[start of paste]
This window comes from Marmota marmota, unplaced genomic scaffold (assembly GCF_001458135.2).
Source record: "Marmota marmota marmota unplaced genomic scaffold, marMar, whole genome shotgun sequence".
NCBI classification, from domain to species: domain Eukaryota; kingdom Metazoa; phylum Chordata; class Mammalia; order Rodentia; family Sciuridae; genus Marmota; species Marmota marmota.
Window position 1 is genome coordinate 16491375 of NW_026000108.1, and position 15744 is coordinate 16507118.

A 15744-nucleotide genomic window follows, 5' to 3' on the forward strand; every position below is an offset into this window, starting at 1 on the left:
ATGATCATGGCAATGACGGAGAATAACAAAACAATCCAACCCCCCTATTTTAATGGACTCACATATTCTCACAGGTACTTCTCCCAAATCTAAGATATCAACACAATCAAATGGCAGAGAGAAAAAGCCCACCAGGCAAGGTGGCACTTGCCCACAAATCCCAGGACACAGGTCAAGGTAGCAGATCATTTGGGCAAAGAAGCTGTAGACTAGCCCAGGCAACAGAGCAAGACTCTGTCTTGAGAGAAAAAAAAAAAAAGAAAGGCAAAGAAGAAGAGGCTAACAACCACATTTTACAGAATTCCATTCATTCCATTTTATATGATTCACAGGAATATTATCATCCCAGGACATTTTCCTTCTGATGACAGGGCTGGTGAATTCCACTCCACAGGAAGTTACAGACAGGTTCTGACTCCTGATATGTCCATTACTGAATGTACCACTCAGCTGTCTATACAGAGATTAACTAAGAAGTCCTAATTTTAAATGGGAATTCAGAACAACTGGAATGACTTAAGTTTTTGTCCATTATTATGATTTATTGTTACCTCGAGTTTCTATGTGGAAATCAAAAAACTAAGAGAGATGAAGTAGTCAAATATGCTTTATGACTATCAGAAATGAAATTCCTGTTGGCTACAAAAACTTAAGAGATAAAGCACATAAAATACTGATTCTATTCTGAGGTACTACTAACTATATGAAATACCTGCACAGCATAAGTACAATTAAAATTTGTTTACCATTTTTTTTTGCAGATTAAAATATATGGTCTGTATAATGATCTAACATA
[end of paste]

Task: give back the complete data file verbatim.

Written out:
This window comes from Marmota marmota, unplaced genomic scaffold (assembly GCF_001458135.2).
Source record: "Marmota marmota marmota unplaced genomic scaffold, marMar, whole genome shotgun sequence".
NCBI classification, from domain to species: domain Eukaryota; kingdom Metazoa; phylum Chordata; class Mammalia; order Rodentia; family Sciuridae; genus Marmota; species Marmota marmota.
Window position 1 is genome coordinate 16491375 of NW_026000108.1, and position 15744 is coordinate 16507118.

A 15744-nucleotide genomic window follows, 5' to 3' on the forward strand; every position below is an offset into this window, starting at 1 on the left:
ATGATCATGGCAATGACGGAGAATAACAAAACAATCCAACCCCCCTATTTTAATGGACTCACATATTCTCACAGGTACTTCTCCCAAATCTAAGATATCAACACAATCAAATGGCAGAGAGAAAAAGCCCACCAGGCAAGGTGGCACTTGCCCACAAATCCCAGGACACAGGTCAAGGTAGCAGATCATTTGGGCAAAGAAGCTGTAGACTAGCCCAGGCAACAGAGCAAGACTCTGTCTTGAGAGAAAAAAAAAAAAAGAAAGGCAAAGAAGAAGAGGCTAACAACCACATTTTACAGAATTCCATTCATTCCATTTTATATGATTCACAGGAATATTATCATCCCAGGACATTTTCCTTCTGATGACAGGGCTGGTGAATTCCACTCCACAGGAAGTTACAGACAGGTTCTGACTCCTGATATGTCCATTACTGAATGTACCACTCAGCTGTCTATACAGAGATTAACTAAGAAGTCCTAATTTTAAATGGGAATTCAGAACAACTGGAATGACTTAAGTTTTTGTCCATTATTATGATTTATTGTTACCTCGAGTTTCTATGTGGAAATCAAAAAACTAAGAGAGATGAAGTAGTCAAATATGCTTTATGACTATCAGAAATGAAATTCCTGTTGGCTACAAAAACTTAAGAGATAAAGCACATAAAATACTGATTCTATTCTGAGGTACTACTAACTATATGAAATACCTGCACAGCATAAGTACAATTAAAATTTGTTTACCATTTTTTTTTGCAGATTAAAATATATGGTCTGTATAATGATCTAACATA